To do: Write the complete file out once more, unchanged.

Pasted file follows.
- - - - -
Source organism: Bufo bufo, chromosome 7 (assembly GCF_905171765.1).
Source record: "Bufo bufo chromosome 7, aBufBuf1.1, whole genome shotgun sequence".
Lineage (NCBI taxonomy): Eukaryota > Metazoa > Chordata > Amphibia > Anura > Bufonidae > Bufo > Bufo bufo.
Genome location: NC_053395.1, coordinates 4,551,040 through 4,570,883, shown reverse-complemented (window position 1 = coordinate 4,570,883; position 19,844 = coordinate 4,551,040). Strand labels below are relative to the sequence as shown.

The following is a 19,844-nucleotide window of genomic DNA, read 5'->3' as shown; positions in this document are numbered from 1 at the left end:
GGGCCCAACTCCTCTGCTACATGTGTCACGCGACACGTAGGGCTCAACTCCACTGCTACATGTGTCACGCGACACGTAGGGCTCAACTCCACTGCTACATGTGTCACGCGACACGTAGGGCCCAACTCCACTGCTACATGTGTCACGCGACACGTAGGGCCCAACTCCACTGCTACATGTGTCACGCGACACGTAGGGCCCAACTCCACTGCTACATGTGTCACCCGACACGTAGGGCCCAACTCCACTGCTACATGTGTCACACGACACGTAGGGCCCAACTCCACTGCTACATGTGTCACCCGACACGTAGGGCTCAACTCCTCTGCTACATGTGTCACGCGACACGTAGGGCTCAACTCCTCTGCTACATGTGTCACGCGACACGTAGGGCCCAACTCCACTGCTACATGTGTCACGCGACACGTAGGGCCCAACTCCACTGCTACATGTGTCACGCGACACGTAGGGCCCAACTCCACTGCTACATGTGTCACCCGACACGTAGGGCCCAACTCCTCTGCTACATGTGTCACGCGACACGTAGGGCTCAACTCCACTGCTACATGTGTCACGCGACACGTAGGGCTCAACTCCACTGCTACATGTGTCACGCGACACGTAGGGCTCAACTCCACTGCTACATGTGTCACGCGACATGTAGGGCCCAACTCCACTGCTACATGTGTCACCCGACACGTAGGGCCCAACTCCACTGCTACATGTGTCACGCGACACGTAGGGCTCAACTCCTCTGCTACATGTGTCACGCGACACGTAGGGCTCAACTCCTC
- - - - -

Source organism: Bufo bufo, chromosome 7 (assembly GCF_905171765.1).
Source record: "Bufo bufo chromosome 7, aBufBuf1.1, whole genome shotgun sequence".
Lineage (NCBI taxonomy): Eukaryota > Metazoa > Chordata > Amphibia > Anura > Bufonidae > Bufo > Bufo bufo.
Genome location: NC_053395.1, coordinates 4,551,040 through 4,570,883, shown reverse-complemented (window position 1 = coordinate 4,570,883; position 19,844 = coordinate 4,551,040). Strand labels below are relative to the sequence as shown.

The following is a 19,844-nucleotide window of genomic DNA, read 5'->3' as shown; positions in this document are numbered from 1 at the left end:
GGGCCCAACTCCTCTGCTACATGTGTCACGCGACACGTAGGGCTCAACTCCACTGCTACATGTGTCACGCGACACGTAGGGCTCAACTCCACTGCTACATGTGTCACGCGACACGTAGGGCCCAACTCCACTGCTACATGTGTCACGCGACACGTAGGGCCCAACTCCACTGCTACATGTGTCACGCGACACGTAGGGCCCAACTCCACTGCTACATGTGTCACCCGACACGTAGGGCCCAACTCCACTGCTACATGTGTCACACGACACGTAGGGCCCAACTCCACTGCTACATGTGTCACCCGACACGTAGGGCTCAACTCCTCTGCTACATGTGTCACGCGACACGTAGGGCTCAACTCCTCTGCTACATGTGTCACGCGACACGTAGGGCCCAACTCCACTGCTACATGTGTCACGCGACACGTAGGGCCCAACTCCACTGCTACATGTGTCACGCGACACGTAGGGCCCAACTCCACTGCTACATGTGTCACCCGACACGTAGGGCCCAACTCCTCTGCTACATGTGTCACGCGACACGTAGGGCTCAACTCCACTGCTACATGTGTCACGCGACACGTAGGGCTCAACTCCACTGCTACATGTGTCACGCGACACGTAGGGCTCAACTCCACTGCTACATGTGTCACGCGACATGTAGGGCCCAACTCCACTGCTACATGTGTCACCCGACACGTAGGGCCCAACTCCACTGCTACATGTGTCACGCGACACGTAGGGCTCAACTCCTCTGCTACATGTGTCACGCGACACGTAGGGCTCAACTCCTC